Social Order Essay

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Social order is synonymous with society and social science. People do not regularly live in chaos, even when they are the denizens of postmodern societies which characteristically exacerbate the already chaotic tempo bequeathed by modernity. Regardless of whether it is edifying to accept, ritual and routine, not rebellion and revolution, absorb the lion’s share of everyday energies. Likewise, apart from whether society is conceived theoretically as organism or system, language game or mode of production, interaction ritual or ethereal spectacle, the essential notion of society” is scientifically and practically meaningful only when it refers to routinely observable phenomena about which lasting statements are possible. Without social order, social science would dissolve into the ephemeral study of ephemerality.

Probably no figure in the history of sociology more clearly represents the concern for theorizing the practical achievement of social order than Talcott Parsons. Parsons self-consciously built an integrated theory of social order through synthesis of previous ambitious attempts to grasp the totality of human society, including via the work of Herbert Spencer, Vilfredo Pareto, Emile Durkheim, Alfred Marshall, and Max Weber, the last four serving as the principal subjects of Parsons’s The Structure of Social Action (1937). The problem of order,” as Parsons put it, is further systematized in the aptly titled The Social System (1951), which outlined a model of society as a functionally differentiated set of institutions and cultural patterns. In such a view, social order is conceived as the aggregate equilibrium which is achieved when subsystems adapt to meet a priori societal needs. As determinative as this model appears, Parsons (1977) emphasized that social order was always already precarious” and problematical,” not an imperative” to be associated with theoretical, much less actual, ”fascism.”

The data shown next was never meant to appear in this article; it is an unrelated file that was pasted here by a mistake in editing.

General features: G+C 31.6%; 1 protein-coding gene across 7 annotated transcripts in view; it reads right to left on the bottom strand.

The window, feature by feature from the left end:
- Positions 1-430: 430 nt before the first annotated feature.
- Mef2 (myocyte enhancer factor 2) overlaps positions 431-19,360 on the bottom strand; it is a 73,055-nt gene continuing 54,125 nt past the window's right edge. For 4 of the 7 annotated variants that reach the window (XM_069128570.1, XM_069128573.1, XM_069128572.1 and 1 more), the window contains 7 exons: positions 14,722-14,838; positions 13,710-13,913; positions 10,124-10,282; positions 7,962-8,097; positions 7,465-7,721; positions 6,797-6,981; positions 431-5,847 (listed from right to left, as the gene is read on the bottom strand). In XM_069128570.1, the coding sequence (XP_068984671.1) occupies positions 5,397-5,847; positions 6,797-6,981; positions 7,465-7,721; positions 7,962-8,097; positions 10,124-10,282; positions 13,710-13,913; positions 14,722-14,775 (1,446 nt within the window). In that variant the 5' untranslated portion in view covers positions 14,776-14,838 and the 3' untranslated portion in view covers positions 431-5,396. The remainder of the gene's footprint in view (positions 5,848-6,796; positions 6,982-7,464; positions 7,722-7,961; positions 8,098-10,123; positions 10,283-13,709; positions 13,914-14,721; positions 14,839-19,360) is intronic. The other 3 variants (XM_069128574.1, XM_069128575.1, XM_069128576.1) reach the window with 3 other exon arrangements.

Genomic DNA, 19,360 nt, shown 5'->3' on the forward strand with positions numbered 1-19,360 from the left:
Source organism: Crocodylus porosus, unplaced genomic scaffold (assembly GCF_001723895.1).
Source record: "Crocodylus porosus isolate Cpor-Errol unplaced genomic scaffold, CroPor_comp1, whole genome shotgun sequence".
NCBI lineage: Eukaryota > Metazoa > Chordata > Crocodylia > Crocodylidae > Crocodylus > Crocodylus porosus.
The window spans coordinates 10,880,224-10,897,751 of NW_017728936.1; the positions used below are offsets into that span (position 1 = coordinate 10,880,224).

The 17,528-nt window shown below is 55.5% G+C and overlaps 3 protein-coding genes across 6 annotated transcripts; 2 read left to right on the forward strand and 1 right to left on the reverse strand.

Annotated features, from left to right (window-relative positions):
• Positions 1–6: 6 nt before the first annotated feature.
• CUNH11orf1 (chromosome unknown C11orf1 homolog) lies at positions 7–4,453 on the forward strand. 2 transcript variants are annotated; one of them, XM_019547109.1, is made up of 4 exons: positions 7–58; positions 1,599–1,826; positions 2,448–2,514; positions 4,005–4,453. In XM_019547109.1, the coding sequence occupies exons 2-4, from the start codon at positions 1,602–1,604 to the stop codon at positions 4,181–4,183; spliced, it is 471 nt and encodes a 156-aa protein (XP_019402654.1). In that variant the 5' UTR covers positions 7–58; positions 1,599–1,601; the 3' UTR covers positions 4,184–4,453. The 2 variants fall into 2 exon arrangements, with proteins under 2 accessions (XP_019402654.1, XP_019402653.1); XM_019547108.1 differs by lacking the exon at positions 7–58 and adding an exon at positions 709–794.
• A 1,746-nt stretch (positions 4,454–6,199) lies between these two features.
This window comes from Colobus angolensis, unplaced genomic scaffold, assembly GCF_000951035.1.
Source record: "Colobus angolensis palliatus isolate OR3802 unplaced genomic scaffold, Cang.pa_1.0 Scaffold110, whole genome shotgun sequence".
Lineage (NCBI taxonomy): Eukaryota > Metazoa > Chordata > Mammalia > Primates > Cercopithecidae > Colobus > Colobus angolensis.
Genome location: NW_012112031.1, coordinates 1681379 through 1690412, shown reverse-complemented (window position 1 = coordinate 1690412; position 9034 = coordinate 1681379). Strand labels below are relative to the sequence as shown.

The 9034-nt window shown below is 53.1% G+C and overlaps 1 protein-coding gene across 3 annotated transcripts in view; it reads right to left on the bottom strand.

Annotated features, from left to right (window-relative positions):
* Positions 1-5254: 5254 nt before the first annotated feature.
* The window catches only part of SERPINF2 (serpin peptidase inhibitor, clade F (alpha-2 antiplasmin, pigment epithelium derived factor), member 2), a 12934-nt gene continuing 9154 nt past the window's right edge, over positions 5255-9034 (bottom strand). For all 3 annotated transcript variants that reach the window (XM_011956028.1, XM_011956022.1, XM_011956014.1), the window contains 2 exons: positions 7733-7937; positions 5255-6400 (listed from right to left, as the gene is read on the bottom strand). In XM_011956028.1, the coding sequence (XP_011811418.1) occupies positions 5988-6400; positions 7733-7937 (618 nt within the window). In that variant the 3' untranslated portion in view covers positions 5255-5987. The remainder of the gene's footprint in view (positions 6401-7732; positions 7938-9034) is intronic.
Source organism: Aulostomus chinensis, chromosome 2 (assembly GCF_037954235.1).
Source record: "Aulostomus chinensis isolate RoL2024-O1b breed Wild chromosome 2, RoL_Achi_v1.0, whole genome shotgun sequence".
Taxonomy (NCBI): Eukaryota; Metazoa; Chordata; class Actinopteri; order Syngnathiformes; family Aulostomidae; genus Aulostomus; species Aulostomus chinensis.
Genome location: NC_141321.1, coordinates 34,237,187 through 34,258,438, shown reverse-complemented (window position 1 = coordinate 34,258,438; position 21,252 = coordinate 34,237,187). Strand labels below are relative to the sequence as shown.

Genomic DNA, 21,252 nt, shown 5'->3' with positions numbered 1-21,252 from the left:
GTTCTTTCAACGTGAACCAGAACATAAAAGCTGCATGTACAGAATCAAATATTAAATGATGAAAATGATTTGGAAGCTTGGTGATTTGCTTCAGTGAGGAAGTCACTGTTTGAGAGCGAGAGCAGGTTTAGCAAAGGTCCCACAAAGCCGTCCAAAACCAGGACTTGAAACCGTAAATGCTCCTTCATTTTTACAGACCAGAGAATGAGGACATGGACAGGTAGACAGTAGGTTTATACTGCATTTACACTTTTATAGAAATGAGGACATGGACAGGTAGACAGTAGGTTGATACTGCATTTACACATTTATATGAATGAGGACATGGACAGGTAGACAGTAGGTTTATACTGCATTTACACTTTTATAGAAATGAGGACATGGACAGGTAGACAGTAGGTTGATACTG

Parsons’s critics, such as C. Wright Mills (1959), viewed his attempt to grasp an overarching social order as an instance of grand theory,” a pejorative highlighting the theory’s ahistorical and empirically disconnected quality as well as usefulness as ideological buttress for the specific faults of the mid-century United States of America. Alvin W. Gouldner (1970) pushed this criticism further, assessing the conservative roots of Parsons’s theoretical system in Platonic philosophy and announcing the need for a thorough rethinking of sociology’s order-based self-conception. Harold Garfinkel’s (1967) ethnomethodology” rejected Parsons’s airy theoretical approach in favor of empirical analysis of everyday rules (the ethno-methods) which actors use in creating social order.

Parsons’s problem of social order remains an ongoing practical as well as theoretical problem. On the one hand, researchers’ plates are full in pursuit of empirical analysis of postmodernity’s acceleration, intensification, dispersal, and differentiation of social and cultural life, which may or may not ultimately facilitate the production of social order. Does the World Wide Web integrate globally, or divide humanity into disparate viewers of superficial information? Does the emergence of post-Fordist/Keynesian economic systems provide efficiency and facilitate meeting increasingly differentiated consumer demand, or globalize the crisis of overproduction without hope of an equally global Keynesian fix? Does the fact of planetary ecological crisis portend unprecedented forms of international cooperation, or will the North” use its political, military, and economic power to suppress the South’s” demands for an equitable and democratically coordinated response? Will globalization result in genuinely pluralist societies, or will atavistic and ethnocentric responses undermine civility among culturally diverse populations? Will medical technologies result in the further amelioration of disease and mortality, or will social order be subverted by viral contagions, whether organic or computer, endemic or laboratory synthesized, unintentionally or by menacing design? The twenty-first century appears destined to challenge the achievement of social order on terms as particular and general as human experience provides.


  1. Garfinkel,    (1967)   Studies   in Ethnomethodology. Prentice Hall, Englewood Cliffs, NJ.
  2. Gouldner, A. W. (1970) The Coming Crisis of Western Sociology. Basic Books, New York.
  3. Mills, C. W. (1959) The Sociological Imagination. Oxford University Press, Oxford.
  4. Parsons, T. (1977) Social Systems and the Evolution of Action Theory. Free Press, New York.

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